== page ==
The version format is X.X.X (e.g. 2.9.0)

wget https://github.com/sandflysecurity/sandfly-setup/releases/download/vX.X.X/sandfly-setup-X.X.X.tgz

tar -xzvf sandfly-setup-X.X.X.tgz

There should be a directory named sandfly-setup after you decompress the image. This is where all the operations below will take place.

Install Docker

Sandfly uses Docker to run its containers. Please install Docker on your host. It is important to use the latest version of Docker. Ubuntu and Centos repositories contain very old versions of Docker and are not compatible with Sandfly. Please use the install scripts below to install the latest versions:

❗️

Ubuntu and CentOS Repositories Are Too Old for Docker

Some Linux distributions (such a CentOS) contain old versions of Docker and are not compatible with Sandfly. Please install using the newest versions of Docker from the scripts provided.

Centos Docker Install

~/sandfly-setup/setup/install_docker_centos7.sh

Ubuntu 18 Docker Install

~/sandfly-setup/setup/install_docker_ubuntu18.sh

Ubuntu 20 Docker Install

Ubuntu 20 has a recent version of Docker and can be setup using the standard package install command below.

apt install docker.io -y

Debian 9 and Newer Docker Install

~/sandfly-setup/setup/install_docker_debian.sh

Make sure the Docker daemon starts automatically or you can start it manually on Linux with the following command:

service docker start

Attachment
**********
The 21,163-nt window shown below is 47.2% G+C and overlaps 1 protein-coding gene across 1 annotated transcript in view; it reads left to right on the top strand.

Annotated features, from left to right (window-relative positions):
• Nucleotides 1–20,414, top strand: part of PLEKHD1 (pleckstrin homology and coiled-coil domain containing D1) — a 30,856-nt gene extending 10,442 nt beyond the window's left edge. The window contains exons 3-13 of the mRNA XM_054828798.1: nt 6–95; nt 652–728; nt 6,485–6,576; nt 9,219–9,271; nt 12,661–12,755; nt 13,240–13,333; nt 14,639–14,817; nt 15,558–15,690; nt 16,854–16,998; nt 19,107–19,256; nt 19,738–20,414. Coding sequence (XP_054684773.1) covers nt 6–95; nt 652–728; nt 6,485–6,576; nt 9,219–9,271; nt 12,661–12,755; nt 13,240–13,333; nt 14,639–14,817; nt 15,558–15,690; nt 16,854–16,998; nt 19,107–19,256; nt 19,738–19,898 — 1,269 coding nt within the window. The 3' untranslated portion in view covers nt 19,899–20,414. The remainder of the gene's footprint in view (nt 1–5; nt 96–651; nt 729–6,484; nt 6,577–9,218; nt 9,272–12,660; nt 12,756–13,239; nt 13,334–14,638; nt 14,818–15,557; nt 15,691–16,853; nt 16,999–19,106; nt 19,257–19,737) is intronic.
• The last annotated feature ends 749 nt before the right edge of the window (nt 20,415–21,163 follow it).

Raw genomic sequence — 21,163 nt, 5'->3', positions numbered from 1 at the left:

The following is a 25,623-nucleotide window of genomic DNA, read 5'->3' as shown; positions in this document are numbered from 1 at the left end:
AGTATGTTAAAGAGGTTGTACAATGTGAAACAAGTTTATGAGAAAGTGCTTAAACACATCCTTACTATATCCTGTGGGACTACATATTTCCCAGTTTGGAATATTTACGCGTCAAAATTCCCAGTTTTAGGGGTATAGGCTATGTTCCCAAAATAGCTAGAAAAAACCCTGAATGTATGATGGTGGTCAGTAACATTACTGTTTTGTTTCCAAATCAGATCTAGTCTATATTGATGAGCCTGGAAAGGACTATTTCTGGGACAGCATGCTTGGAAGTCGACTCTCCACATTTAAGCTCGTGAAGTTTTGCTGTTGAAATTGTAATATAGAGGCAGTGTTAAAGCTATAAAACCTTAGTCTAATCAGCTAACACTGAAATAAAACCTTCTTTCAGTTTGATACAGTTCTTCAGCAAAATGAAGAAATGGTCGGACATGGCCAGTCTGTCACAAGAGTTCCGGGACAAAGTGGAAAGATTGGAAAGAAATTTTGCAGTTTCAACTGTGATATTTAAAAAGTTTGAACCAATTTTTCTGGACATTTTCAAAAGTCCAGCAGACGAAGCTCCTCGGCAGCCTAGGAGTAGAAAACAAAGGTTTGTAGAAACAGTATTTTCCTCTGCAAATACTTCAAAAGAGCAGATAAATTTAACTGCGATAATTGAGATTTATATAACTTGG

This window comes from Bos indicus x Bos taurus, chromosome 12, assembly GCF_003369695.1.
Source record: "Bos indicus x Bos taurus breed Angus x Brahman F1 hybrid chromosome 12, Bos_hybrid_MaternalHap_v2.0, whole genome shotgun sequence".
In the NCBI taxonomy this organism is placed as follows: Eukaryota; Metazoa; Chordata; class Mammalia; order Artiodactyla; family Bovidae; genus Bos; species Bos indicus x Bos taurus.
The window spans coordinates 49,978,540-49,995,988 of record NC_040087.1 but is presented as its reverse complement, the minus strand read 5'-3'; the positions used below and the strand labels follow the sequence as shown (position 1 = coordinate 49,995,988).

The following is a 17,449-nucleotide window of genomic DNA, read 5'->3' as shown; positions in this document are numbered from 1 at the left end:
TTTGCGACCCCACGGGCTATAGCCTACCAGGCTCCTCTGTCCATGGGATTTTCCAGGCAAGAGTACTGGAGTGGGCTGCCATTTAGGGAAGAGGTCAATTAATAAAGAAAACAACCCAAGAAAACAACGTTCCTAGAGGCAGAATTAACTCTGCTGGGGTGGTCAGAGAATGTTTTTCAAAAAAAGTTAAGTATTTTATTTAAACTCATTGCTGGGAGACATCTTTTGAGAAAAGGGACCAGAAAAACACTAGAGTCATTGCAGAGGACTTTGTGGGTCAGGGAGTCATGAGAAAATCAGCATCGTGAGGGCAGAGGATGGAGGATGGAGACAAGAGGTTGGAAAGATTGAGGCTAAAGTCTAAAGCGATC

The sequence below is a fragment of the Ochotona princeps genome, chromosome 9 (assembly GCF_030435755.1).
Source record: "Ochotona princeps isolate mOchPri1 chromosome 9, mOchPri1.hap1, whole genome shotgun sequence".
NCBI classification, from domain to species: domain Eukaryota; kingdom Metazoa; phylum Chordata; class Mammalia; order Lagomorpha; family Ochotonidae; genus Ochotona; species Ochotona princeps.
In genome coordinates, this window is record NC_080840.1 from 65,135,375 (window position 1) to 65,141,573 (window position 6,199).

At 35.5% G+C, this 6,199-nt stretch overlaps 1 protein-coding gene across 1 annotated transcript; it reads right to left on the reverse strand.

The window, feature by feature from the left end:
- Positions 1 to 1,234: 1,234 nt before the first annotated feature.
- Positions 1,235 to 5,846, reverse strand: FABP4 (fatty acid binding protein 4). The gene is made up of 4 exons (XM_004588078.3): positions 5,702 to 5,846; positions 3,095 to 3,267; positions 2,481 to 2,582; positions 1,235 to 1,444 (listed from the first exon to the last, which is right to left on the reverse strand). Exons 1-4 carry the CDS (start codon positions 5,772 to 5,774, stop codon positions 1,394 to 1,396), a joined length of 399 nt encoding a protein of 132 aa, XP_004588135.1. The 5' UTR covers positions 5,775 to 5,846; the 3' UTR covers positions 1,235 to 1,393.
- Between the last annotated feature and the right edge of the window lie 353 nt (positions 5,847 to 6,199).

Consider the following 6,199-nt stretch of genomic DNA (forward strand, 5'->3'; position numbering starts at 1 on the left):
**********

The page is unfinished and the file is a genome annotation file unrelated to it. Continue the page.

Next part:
Copy Over Config JSON to Node

We now need to copy over the generated node config JSON file from the server. This file is populated with all cryptographic keys and related setup information for the node to automatically connect to the server and operate.

You will want to open two terminal windows. One will need to be connected to the server, and the other to the node. You could also use scp to copy the file or any other method you want as long as it is secure.

Go to the sandfly-setup/setup_data directory on the server:

Server

cd ~/sandfly-setup/setup/setup_data

Go to the sandfly-setup/setup_data directory on the NODE:

Node

cd ~/sandfly-setup/setup/setup_data

Copy Over Config JSON from the Server to the Node

You can use scp, or cut and paste between screens. But the file config.node.json must be copied under the setup_data directory under the Sandfly setup area above.

cd ~/sandfly-setup/setup/setup_data

cat config.node.json

<copy contents>

Then on the node paste the file under the setup_data directory:

cd ~/sandfly-setup/setup/setup_data

cat > config.node.json

<paste contents>


CTRL-D

The entire config.node.json file must be copied with all keys intact. Most of these values should not be altered unless advised to do so by Sandfly Security.

DELETE THE NODE CONFIG FILE

Sandfly uses high performance elliptic curve cryptography to secure SSH keys in the server database. To ensure these SSH keys are safe in the event of server compromise, the secret keys used to decrypt them are only stored on the scanning nodes.